As the fires in the Amazon continue to inspire calls for greater worldwide emphasis on climate change and public pleas for international collaboration on methods of intervention, the information on these fires—from viral photos to a (since rejected) G7 agreement worth $20 million—is stacking up at a rate some may find hard to digest.
To that end, we've broken down some key must-knows associated with the heartbreaking blazes below.
The fires affecting Brazil's Amazon rainforest were reported earlier this month to be burning at the highest rate seen since the National Institute for Space Research (referred to as INPE) started tracking them in 2013. In 2019 alone, Brazil has seen 72,843 fires, over half of which—per CNN—are in the Amazon region. These figures mark an increase of more than 80 percent when compared against stats from the same timeframe in 2018.
But blaming the fires entirely on the dry season, INPE researcher Alberto Setzer said last week, isn't fair.
"The dry season creates the favorable conditions for the use and spread of fire, but starting a fire is the work of humans, either deliberately or by accident," Setzer said, pointing to cattle ranchers and farmers' land-clearing methods.
In a press release also released last week, environmental group Greenpeace spoke definitively on the connection between climate change-worsening practices and fires of this magnitude.
"Forest fires and climate change operate in a vicious cycle: as the number of fires increase, so do greenhouse gas emissions, increasing the planet's overall temperature and the occurrence of extreme weather events, such as major droughts," a Greenpeace rep said.
What is the impact?
In addition to the emissions problems pointed out by Greenpeace, deforestation in general is considered by environmental protection groups as a direct contributor to potential rainfall pattern changes. Such changes can affect everything from biodiversity in the region to overall human health.
Smoke from these particular fires has been shown via Copernicus satellite imagery to have spread into nearby areas in Paraguay, Peru, and Bolivia.
Looking at the larger environmental picture, it's been posited that continued deforestation increases could contribute to the Amazon region becoming a CO2 source by way of less oxygen being emitted. As Amazon Watch Finance Campaign Director Moira Birss explained, "indigenous people of the Amazon have been sounding the alarm" for years.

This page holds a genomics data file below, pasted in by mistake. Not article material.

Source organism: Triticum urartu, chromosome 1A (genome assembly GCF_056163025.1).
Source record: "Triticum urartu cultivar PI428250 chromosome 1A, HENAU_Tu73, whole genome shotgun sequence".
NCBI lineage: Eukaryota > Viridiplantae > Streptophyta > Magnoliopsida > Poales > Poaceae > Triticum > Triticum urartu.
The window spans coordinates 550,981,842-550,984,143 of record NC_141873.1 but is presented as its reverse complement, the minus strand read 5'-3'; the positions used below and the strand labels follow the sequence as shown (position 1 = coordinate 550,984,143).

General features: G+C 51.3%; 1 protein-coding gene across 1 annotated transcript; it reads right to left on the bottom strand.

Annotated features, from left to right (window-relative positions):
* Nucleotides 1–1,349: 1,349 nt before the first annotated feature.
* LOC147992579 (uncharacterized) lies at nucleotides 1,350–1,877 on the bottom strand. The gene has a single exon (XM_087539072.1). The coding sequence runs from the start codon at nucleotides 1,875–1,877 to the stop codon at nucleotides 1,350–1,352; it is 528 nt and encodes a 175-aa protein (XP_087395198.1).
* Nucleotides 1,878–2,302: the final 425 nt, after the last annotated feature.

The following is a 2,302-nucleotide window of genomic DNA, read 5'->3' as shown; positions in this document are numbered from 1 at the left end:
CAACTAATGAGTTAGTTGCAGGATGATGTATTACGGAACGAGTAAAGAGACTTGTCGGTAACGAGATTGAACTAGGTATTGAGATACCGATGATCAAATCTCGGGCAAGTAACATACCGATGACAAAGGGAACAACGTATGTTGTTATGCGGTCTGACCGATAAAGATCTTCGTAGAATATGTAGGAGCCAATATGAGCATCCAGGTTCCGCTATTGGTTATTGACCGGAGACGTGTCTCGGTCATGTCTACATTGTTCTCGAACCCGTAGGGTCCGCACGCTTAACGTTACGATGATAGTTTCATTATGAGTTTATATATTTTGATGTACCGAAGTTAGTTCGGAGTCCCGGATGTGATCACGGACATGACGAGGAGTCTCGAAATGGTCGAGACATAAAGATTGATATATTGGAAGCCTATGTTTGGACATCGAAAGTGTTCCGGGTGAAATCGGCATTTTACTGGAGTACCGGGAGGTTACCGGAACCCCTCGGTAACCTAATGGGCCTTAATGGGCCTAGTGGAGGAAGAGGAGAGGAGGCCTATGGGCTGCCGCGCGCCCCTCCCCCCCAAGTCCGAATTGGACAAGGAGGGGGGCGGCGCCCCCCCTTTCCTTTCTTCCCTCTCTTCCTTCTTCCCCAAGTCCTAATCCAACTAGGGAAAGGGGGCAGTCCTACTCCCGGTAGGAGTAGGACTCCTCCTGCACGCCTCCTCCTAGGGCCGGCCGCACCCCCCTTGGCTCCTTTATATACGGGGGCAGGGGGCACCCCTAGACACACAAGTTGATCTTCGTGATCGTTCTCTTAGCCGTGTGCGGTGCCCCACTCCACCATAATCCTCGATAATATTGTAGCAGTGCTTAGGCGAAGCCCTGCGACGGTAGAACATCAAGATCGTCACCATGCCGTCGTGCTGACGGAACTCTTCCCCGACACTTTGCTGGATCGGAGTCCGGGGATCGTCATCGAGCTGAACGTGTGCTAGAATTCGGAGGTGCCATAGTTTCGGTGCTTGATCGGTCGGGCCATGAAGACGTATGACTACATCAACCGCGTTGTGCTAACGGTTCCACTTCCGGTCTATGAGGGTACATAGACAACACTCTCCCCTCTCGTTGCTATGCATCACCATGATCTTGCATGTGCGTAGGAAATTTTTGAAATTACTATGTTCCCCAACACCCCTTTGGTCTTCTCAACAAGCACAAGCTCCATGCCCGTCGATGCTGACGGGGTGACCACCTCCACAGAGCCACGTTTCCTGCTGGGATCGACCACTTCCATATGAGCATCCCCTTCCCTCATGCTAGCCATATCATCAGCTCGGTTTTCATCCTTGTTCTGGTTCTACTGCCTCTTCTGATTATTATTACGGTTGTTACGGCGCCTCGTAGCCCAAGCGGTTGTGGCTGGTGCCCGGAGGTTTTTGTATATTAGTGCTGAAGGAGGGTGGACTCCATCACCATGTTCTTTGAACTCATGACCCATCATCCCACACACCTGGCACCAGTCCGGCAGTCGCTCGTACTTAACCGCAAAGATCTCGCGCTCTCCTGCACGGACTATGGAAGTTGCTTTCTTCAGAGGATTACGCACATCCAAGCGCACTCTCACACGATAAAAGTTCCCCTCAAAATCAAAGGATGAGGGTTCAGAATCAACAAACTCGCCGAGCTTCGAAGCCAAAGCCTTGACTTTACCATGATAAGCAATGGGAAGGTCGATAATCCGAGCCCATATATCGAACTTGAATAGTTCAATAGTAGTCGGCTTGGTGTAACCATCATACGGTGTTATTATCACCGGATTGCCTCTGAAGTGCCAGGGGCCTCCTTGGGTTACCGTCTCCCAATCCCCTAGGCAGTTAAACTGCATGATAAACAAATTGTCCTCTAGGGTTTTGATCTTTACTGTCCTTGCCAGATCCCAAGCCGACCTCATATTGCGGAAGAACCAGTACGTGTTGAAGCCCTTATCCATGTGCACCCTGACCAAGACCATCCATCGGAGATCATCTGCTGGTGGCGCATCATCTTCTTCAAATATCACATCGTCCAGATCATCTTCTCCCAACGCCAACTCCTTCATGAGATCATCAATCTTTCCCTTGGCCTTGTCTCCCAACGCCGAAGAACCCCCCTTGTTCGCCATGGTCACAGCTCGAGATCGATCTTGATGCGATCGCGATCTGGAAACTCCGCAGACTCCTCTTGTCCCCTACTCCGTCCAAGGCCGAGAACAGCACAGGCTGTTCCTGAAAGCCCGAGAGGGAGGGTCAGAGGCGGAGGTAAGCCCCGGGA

What are international governments and other leaders doing about it?
We all heard about Leonard DiCaprio's Earth Alliance putting forth $5 million toward Amazon rain forest preservation efforts, but what else is being done?
Brazil President Jair Bolsonaro has been condemned by many environmental groups and other world leaders for a rhetoric many say only serves to systematically dismantle the country's policy on such issues.
Speaking with reporters Monday, the same day the G7 agreed to the aforementioned $20 million pledge, Bolsonaro offered this, per AP:
"Look, does anyone help anyone—not including poor people, you know—without something in return? What have they wanted there for so long?"
Threats of trade deal blocks have ensued from other international leaders.
French President Emmanuel Macron, specifically, has been the subject of insulting remarks from Bolsonaro that at one point included wife Brigitte.
Speaking during a press conference Monday, Macron condemned the remarks as "sad" and hoped Brazil would one day see renewed leadership.
"I have great respect for the Brazilian people and can only hope they soon have a president who is up to the job," Macron said.
As for that $20 million from the G7, it was later reported that Brazil would be turning it down. However, there appears to be some confusion regarding this rejection, as CNN reported Tuesday that Bolsonaro had suggested he would respond to the offer only if Macron's comments were withdrawn.
As Germany and others have backed Macron's message of urgency on this matter, the question turns to how everyday people—regardless of location—can get involved in united betterment practices.
For forest-specific concerns, you can keep an eye on rainforest-protecting goods by becoming familiar with the Rainforest Alliance-approved products ranging from bananas to teas. You can also donate to the Alliance.
The Rainforest Trust, the Rainforest Action Network, the World Wildlife Fund, the Amazon Conservation Team, and the aforementioned Amazon Watch group are other organizations who offer donation options designed to benefit the affected regions.
You can also ink a petition, including this one from Greenpeace, as well as make an effort to let your local political leaders know where you stand on matters of Amazon protection and climate change at large.
Speaking of climate change, consider reducing your involvement with the meat industry and—when possible—walk instead of drive and/or carpool with friends or co-workers.